650 CREATIVE CHEMISTRY The vaporizing-liquid type of extinguisher contains carbon tetrachloride, which is forced onto the fire by a pump in the cylinder. Carbon tetrachloride is a compound in which the carbon has been completely oxidized by chlorine rather than by oxygen. Carbon tetrachloride forms a heavy vapor that smothers certain types of fires such as oil and gasoline fires quite efficiently if the vapors are confined over the surface of the fuel. Fig. 284. Note how the foam floats on the liquid shutting off the oxygen and extinguishing the fire, and how the water goes to the bottom of the receptacle allowing the burning liquid to overflow and the fire to spread. (Courtesy of the American-La France and Foamite Industries, Inc.) Combustion Furnishes the Heat to Transform Many Inorganic Materials into Useful Products. 1. Limestone Is Heated to Produce Lime. Any naturally occurring carbonate, such as calcium carbonate (limestone, chalk, or marble) or magnesium carbonate (magnesite), when heated to a high enough temperature in large furnaces, or kilns, will decompose to form carbon dioxide and the corresponding metallic oxides — lime, CaO, in the case of limestone. Lime, CaO, called quicklime, will react with water to form hydrated lime, Ca(0H)2. This process, called "slaking," evolves considerable heat. When lime is left exposed to the air, it combines with the carbon dioxide to form calcium carbonate, CaCOa. This product is called "air-slaked" lime. Because of its low cost, hydrated lime (calcium hydroxide, Ca(0H)2)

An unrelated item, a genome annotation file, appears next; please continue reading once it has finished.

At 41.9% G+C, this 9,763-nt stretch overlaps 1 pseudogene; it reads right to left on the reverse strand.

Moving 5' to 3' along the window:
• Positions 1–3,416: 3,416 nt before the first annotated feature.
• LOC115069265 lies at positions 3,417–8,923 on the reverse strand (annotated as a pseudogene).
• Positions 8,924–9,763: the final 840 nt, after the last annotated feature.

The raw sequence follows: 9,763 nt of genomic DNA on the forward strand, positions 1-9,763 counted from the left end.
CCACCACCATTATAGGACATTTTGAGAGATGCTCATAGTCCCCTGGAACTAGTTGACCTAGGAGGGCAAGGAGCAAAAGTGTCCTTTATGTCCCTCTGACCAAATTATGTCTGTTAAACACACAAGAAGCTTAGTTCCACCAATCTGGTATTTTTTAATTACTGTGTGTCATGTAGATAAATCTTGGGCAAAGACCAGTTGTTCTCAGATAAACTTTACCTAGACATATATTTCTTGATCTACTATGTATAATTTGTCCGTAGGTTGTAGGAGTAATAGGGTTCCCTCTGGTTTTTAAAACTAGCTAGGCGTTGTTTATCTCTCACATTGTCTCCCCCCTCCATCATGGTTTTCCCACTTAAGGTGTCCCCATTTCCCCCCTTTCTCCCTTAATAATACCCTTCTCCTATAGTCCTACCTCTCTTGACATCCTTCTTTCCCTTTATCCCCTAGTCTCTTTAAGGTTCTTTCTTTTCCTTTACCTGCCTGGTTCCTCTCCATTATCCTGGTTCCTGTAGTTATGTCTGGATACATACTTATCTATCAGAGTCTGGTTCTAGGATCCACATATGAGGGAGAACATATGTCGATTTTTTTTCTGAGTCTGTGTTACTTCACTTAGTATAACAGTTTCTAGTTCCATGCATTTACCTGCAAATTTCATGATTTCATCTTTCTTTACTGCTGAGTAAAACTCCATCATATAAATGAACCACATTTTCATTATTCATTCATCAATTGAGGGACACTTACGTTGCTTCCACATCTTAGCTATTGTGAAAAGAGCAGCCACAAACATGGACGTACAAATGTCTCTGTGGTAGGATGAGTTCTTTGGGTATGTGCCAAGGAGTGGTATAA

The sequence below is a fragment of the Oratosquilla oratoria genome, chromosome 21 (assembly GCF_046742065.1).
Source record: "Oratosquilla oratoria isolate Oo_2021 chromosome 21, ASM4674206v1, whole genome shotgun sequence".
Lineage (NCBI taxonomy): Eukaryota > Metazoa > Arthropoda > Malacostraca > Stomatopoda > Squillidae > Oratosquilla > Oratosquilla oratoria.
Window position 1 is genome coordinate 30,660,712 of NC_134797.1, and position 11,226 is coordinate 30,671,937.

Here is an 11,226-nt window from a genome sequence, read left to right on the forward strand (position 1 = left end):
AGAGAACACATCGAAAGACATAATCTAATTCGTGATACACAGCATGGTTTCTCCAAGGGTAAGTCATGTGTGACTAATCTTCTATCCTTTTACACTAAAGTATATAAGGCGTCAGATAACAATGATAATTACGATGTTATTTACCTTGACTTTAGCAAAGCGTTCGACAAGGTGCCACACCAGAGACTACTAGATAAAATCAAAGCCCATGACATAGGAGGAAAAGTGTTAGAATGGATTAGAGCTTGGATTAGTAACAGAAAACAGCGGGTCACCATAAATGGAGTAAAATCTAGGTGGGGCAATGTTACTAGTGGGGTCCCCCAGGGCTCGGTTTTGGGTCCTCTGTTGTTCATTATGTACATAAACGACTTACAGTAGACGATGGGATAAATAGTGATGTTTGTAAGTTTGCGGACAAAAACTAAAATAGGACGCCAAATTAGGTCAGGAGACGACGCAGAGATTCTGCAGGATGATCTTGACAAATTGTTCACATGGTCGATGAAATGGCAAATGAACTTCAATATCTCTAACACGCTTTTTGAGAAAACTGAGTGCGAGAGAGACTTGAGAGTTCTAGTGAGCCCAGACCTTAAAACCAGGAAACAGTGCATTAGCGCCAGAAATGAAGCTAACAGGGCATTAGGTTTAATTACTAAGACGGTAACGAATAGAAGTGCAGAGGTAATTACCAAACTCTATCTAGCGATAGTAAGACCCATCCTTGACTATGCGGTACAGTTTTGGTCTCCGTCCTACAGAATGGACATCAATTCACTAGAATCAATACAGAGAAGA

COMBUSTION 651 is much used in industries whenever a mild alkah is desired. Hydrated Hme is an important constituent of mortar, plaster, and stucco. Ordinary mortar consists of a mixture of hydrated lime, sand, and water; when exposed to the air, the water evaporates, and the mortar slowly sets as the calcium hydroxide reacts with the carbon dioxide of the air to form artificial limestone, CaCOs, containing sand. Interior plasters contain plaster of Paris as their principal constituent. Plaster of Paris is obtained from naturally occurring gypsum, CaS04 • 2 H2O, by heating it to drive off a part of its water to form CaS04 • |- H2O. When plaster sets, the reverse reaction slowly takes place. As plaster of Paris sets, it swells slightly and is therefore very useful for preparing casts of various kinds. Stucco, i.e., exterior plaster, usually contains both lime and cement. 2. Portland Cement May Be Made by Heating the Proper Mixtures of Certain Very Abundant Rocks. The invention of Portland cement revolutionized the building and construction industries by enabling man to produce artificial stone in any shape desired, thus saving immense amounts of labor that would otherwise have been expended in cutting stones. Modern Portland cement is produced by intermingling raw materials rich in lime, CaO, with other materials rich in alumina, AI2O3, and silica, Si02. The lime is usually obtained from low-grade limestone, chalk, or shells. The alumina and silica are furnished by clay, shale, slate rock, volcanic ash, or other materials such as blast-furnace slag. These raw materials are analyzed and mixed in the proper proportions. The manufacturing process consists in grinding the material very finely, mixing it intimately, partially fusing it in a rotary kiln at a very high temperature, and then grinding it to an extremely fine powder in rotating tubes partially filled with steel rolls or balls. When Portland cement is mixed with water or with a mixture of water, sand, and gravel to form concrete, it takes an initial set within a few hours and continues to harden slowly for months or years. This hardening process consists, in part at least, in the hydration, i.e., chemical combination with water, of the anhydrous compounds produced during the burning of the cement, to produce synthetic silicate rocks. These synthetic rocks may be made stronger than natural rocks by the use of reinforcing steel. Concrete should be kept wet when setting in order to provide plenty of water for the hydrating process. 3. Ceramic Products Have Also Replaced Natural Stone and Provided Entirely New Building Materials. The manufacture of brick and other clay products such as pottery was among the first advances made by man in the realm of material transformations.